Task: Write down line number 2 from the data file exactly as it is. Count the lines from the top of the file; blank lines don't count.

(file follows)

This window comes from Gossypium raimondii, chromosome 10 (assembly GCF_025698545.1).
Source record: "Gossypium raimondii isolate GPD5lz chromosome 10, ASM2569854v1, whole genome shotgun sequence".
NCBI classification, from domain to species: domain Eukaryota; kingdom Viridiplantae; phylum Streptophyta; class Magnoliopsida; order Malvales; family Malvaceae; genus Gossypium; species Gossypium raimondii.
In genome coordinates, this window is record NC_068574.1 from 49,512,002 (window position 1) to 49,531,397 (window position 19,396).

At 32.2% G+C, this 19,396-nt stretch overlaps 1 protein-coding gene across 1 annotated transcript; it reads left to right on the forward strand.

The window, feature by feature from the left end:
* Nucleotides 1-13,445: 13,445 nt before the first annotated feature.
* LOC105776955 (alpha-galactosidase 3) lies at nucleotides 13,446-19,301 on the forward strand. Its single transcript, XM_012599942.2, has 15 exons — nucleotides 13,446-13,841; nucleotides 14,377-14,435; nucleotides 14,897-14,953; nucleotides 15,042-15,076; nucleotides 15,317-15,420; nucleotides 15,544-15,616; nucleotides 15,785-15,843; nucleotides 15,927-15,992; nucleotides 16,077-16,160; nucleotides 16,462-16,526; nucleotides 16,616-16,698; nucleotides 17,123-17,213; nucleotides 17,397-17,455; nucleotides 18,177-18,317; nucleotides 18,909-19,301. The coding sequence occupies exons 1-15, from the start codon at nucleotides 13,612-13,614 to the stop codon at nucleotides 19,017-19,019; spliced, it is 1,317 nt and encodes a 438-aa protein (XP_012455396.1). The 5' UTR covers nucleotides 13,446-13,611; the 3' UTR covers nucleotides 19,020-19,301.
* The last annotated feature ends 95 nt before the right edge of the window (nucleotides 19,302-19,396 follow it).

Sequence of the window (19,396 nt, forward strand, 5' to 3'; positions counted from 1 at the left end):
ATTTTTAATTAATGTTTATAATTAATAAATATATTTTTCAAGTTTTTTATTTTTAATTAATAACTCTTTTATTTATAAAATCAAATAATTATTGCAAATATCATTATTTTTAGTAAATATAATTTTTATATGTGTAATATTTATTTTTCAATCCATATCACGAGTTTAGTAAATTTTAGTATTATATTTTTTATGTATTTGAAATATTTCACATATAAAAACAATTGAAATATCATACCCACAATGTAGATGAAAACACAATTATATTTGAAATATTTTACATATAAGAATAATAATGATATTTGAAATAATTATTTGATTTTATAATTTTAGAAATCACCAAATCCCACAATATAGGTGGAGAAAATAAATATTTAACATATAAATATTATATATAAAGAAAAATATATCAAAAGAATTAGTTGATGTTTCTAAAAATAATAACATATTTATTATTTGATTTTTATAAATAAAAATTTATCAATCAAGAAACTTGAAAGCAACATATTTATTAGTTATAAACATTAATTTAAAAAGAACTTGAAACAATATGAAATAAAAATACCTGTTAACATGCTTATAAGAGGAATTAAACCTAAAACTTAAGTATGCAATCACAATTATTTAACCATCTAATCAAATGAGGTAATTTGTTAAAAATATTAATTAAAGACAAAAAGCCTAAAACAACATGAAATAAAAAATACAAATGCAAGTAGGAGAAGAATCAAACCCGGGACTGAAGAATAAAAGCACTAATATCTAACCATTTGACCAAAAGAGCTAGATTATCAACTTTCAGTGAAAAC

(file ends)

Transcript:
Source record: "Gossypium raimondii isolate GPD5lz chromosome 10, ASM2569854v1, whole genome shotgun sequence".